Asynchronous Life

Been thinking about asynchronous programming lately. When I’m learning something new and complicated–in this case, very complicated–I like to try to integrate the concepts with other concepts that I currently understand (or think I do).

So an asynchronous call is like email. You fire off your email and [then should] immediately continue on with your work. Certainly, when you get a response, you may well use it and do stuff with it, but until then, you can work on other things.

On the other hand, a synchronous call is like IM. When you’re in an IM conversation with someone, you are waiting on them to provide a response before you can continue.

I would say that communication using Twitter is asynchronous in nature, the number of API calls/minute has increased to the point where we can choose to “block the caller” (stare at Tweetdeck) until a response is received.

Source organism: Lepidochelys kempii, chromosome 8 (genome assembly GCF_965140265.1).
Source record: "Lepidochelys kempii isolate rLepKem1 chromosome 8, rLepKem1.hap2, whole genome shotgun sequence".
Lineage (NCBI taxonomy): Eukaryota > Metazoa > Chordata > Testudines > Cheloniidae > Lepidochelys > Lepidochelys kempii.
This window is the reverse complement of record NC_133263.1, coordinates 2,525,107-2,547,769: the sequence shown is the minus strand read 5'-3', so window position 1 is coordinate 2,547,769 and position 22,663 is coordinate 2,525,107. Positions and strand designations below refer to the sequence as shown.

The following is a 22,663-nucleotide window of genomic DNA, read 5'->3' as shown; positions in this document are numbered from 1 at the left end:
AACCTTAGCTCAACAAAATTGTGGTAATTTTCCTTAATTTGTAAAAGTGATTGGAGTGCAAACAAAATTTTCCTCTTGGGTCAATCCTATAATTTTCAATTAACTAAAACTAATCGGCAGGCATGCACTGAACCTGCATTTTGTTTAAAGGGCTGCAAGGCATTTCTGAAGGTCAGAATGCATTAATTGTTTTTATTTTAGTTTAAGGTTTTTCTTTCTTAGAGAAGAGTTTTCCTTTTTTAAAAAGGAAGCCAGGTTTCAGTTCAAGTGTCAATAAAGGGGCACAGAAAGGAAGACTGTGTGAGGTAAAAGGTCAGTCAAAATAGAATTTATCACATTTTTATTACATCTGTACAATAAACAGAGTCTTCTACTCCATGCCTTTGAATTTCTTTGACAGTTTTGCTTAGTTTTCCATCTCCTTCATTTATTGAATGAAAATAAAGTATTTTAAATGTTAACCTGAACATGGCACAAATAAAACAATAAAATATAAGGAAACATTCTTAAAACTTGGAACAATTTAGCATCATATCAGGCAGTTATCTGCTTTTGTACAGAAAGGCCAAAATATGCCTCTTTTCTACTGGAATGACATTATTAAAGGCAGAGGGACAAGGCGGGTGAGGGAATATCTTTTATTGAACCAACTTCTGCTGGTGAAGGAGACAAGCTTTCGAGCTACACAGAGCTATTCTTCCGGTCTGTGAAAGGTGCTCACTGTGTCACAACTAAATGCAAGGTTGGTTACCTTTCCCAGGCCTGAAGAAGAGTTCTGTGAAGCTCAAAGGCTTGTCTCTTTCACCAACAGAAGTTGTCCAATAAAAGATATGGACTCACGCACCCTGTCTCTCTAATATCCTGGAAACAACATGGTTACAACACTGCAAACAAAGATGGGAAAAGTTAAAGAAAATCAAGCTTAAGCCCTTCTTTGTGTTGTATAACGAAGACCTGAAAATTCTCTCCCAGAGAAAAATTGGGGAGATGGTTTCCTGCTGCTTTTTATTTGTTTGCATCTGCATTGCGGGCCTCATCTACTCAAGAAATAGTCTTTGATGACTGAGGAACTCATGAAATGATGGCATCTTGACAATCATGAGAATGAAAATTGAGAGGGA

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Off-topic: I really think threads should not be abstracted away when doing concurrent programming. How else does one explain the difference between synchronous and asynchronous programming? Threading and multiple call stacks should actually be the conceptual foundation upon which we learn about and understand programming and program execution.

It is key to understand an executing program as a running process and not as something that persists by itself through time. I’ll probably write a post about this and end up incorporating my full-blown process ontology into it. (Why did that last clause sound so dirty?)

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